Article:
Of course you do. You don't have a job. And after weeks or months of banging your head up against the wall of possibilities, you've had enough.
In other words, the more formidable the obstacle, the more likely it is you'll find other things to do to avoid overcoming it.
"Some procrastinators find it hard to get down to the work and rather prefer to think about it. They wait until the very last minute when time is the master, forcing them to take a stand," says Judith E. Glaser, author of "The DNA of Leadership" (Platinum Press Inc., $24.95). "Other procrastinators really don't like to make commitments – they procrastinate and find new things that grab their attention. They don't like the drudgery of doing the work. They like the excitement of the pursuit."
And when that pursuit is consistently out of your grasp, it's easy to sink into a new comfort level of life without a job.
"It's one thing to make changes because you're smart enough to realize you have to make sacrifices about certain things, but it's another to justify those sacrifices," says Drake. "You can't get comfortable with living with less. Then it stops being about procrastination and starts being about lowering expectations, and that's a dangerous trap. You have to force yourself out of that situation. You have to dig deep and climb out."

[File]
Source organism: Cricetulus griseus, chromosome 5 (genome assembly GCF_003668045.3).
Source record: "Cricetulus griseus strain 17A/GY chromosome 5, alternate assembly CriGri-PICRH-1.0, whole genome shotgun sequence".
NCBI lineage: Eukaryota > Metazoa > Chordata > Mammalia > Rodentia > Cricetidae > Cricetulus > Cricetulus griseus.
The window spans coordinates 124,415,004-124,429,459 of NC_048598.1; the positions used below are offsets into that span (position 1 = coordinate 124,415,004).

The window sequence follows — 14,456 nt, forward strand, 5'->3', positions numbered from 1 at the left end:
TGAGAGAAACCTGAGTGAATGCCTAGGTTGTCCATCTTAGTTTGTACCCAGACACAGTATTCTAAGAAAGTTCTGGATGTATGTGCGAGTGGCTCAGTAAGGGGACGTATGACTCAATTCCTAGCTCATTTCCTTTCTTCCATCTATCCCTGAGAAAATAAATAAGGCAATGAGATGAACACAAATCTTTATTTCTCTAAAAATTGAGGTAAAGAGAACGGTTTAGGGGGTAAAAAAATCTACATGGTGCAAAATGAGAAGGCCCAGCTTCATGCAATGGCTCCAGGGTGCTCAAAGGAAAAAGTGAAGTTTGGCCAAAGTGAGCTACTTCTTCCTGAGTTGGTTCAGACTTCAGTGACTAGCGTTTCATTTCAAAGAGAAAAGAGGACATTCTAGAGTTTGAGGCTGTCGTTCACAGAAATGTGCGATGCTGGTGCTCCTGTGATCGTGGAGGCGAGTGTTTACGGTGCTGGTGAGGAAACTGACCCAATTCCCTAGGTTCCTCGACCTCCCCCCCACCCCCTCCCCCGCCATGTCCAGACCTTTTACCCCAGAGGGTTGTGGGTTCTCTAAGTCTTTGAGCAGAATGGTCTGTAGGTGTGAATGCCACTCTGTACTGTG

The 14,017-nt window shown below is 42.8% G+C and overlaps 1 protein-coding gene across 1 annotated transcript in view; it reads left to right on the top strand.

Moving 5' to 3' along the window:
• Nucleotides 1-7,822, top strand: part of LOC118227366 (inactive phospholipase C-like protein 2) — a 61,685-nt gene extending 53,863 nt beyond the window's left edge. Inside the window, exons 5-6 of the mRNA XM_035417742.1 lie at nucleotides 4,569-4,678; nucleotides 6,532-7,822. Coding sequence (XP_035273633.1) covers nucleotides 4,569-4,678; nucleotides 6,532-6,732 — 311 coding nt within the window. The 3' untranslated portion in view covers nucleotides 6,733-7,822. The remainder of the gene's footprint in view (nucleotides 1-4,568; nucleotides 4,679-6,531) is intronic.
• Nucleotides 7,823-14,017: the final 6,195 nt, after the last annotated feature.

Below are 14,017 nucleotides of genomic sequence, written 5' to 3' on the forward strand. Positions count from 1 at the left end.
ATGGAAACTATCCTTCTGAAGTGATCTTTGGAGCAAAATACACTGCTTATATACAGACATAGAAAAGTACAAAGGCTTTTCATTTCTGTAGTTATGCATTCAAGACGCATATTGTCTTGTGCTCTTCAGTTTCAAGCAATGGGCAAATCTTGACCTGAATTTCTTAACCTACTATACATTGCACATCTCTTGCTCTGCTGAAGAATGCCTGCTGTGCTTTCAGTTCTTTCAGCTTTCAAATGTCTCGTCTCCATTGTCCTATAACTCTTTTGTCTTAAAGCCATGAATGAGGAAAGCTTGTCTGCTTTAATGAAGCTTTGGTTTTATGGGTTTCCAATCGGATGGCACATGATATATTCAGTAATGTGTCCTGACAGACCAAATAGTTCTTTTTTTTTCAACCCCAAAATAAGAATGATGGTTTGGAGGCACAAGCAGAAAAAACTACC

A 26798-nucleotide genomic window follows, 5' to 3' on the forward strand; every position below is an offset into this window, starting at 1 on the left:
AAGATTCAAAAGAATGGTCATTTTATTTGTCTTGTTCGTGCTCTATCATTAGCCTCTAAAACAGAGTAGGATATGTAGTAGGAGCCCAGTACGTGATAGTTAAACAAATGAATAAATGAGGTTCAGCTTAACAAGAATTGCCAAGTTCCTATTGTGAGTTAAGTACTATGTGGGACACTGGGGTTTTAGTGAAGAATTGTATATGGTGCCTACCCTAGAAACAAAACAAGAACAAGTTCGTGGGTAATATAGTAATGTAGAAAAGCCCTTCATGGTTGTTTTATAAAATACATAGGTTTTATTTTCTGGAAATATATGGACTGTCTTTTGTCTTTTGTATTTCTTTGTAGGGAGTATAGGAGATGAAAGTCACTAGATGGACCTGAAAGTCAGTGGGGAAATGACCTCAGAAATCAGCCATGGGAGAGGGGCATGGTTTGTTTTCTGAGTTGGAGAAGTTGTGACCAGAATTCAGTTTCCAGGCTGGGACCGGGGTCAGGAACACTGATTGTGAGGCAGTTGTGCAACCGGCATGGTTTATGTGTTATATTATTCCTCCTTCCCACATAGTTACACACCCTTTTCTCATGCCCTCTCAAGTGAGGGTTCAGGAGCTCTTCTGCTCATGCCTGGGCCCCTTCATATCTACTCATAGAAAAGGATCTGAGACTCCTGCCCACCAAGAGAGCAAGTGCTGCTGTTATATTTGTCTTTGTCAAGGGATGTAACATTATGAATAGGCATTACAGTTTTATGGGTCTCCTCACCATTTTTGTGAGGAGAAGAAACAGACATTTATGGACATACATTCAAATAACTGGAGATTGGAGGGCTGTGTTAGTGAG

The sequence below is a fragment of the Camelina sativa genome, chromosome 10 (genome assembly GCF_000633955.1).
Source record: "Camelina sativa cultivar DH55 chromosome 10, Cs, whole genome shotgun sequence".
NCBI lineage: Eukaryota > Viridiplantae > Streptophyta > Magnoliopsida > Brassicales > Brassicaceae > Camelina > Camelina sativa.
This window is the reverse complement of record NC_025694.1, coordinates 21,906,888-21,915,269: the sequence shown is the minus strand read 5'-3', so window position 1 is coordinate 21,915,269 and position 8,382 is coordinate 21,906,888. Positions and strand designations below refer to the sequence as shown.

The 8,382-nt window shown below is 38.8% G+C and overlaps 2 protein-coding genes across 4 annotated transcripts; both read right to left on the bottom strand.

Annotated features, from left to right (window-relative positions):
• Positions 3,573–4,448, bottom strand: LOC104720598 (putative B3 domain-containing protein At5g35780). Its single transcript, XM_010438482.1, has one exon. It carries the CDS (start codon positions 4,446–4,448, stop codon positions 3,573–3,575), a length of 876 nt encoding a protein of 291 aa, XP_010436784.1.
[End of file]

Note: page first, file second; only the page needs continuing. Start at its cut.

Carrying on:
Here are a few tips to avoid procrastination and keep the search vital:
- Figure out what's causing you to procrastinate. This will help you find a solution.
- Conquer your fears. Putting off a task often stems from fear of the outcome. Try to put the result of the completed task in perspective.
- After making a list of what needs to get done, organize a plan to complete each project. Then break each project into smaller tasks.
- Dreaded activities will only get worse with time, so why not get them out of the way first?
- Set realistic goals. Keep them measurable and set within a specific time frame. Then make the commitment to get them done and reward yourself when you're finished.